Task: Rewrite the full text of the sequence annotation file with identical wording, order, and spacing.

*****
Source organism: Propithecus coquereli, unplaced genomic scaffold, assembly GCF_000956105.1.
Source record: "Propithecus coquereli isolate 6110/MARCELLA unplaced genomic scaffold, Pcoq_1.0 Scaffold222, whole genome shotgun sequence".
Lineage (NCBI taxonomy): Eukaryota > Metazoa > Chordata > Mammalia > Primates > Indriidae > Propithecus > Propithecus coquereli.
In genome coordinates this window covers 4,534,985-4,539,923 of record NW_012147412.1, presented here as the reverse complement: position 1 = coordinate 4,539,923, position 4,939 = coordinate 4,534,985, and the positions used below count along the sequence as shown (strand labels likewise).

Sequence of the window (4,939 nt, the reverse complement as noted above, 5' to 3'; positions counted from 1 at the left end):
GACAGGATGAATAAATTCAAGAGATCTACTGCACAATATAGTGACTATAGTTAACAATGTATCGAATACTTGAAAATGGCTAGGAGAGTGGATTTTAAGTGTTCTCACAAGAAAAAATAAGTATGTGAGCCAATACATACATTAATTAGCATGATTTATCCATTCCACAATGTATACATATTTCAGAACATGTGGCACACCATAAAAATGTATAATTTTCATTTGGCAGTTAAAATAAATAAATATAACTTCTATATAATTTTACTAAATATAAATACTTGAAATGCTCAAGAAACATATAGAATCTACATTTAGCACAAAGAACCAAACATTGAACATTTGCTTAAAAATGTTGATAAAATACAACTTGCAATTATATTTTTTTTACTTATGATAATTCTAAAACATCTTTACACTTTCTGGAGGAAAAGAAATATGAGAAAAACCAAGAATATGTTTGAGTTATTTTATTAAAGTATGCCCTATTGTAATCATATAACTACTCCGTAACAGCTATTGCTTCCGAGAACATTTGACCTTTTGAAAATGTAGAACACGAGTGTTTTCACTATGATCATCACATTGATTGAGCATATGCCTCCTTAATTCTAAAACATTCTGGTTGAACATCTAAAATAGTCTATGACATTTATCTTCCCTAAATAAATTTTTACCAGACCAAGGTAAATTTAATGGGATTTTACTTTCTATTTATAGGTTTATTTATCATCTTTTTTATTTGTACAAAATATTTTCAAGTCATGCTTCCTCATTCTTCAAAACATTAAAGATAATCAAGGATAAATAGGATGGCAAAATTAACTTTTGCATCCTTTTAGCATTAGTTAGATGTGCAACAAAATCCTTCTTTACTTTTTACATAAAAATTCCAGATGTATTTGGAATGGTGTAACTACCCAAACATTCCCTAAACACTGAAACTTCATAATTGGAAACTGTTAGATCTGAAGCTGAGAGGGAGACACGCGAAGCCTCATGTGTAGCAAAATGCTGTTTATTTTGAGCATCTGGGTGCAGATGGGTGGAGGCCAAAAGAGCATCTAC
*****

Source organism: Propithecus coquereli, unplaced genomic scaffold, assembly GCF_000956105.1.
Source record: "Propithecus coquereli isolate 6110/MARCELLA unplaced genomic scaffold, Pcoq_1.0 Scaffold222, whole genome shotgun sequence".
Lineage (NCBI taxonomy): Eukaryota > Metazoa > Chordata > Mammalia > Primates > Indriidae > Propithecus > Propithecus coquereli.
In genome coordinates this window covers 4,534,985-4,539,923 of record NW_012147412.1, presented here as the reverse complement: position 1 = coordinate 4,539,923, position 4,939 = coordinate 4,534,985, and the positions used below count along the sequence as shown (strand labels likewise).

Sequence of the window (4,939 nt, the reverse complement as noted above, 5' to 3'; positions counted from 1 at the left end):
GACAGGATGAATAAATTCAAGAGATCTACTGCACAATATAGTGACTATAGTTAACAATGTATCGAATACTTGAAAATGGCTAGGAGAGTGGATTTTAAGTGTTCTCACAAGAAAAAATAAGTATGTGAGCCAATACATACATTAATTAGCATGATTTATCCATTCCACAATGTATACATATTTCAGAACATGTGGCACACCATAAAAATGTATAATTTTCATTTGGCAGTTAAAATAAATAAATATAACTTCTATATAATTTTACTAAATATAAATACTTGAAATGCTCAAGAAACATATAGAATCTACATTTAGCACAAAGAACCAAACATTGAACATTTGCTTAAAAATGTTGATAAAATACAACTTGCAATTATATTTTTTTTACTTATGATAATTCTAAAACATCTTTACACTTTCTGGAGGAAAAGAAATATGAGAAAAACCAAGAATATGTTTGAGTTATTTTATTAAAGTATGCCCTATTGTAATCATATAACTACTCCGTAACAGCTATTGCTTCCGAGAACATTTGACCTTTTGAAAATGTAGAACACGAGTGTTTTCACTATGATCATCACATTGATTGAGCATATGCCTCCTTAATTCTAAAACATTCTGGTTGAACATCTAAAATAGTCTATGACATTTATCTTCCCTAAATAAATTTTTACCAGACCAAGGTAAATTTAATGGGATTTTACTTTCTATTTATAGGTTTATTTATCATCTTTTTTATTTGTACAAAATATTTTCAAGTCATGCTTCCTCATTCTTCAAAACATTAAAGATAATCAAGGATAAATAGGATGGCAAAATTAACTTTTGCATCCTTTTAGCATTAGTTAGATGTGCAACAAAATCCTTCTTTACTTTTTACATAAAAATTCCAGATGTATTTGGAATGGTGTAACTACCCAAACATTCCCTAAACACTGAAACTTCATAATTGGAAACTGTTAGATCTGAAGCTGAGAGGGAGACACGCGAAGCCTCATGTGTAGCAAAATGCTGTTTATTTTGAGCATCTGGGTGCAGATGGGTGGAGGCCAAAAGAGCATCTAC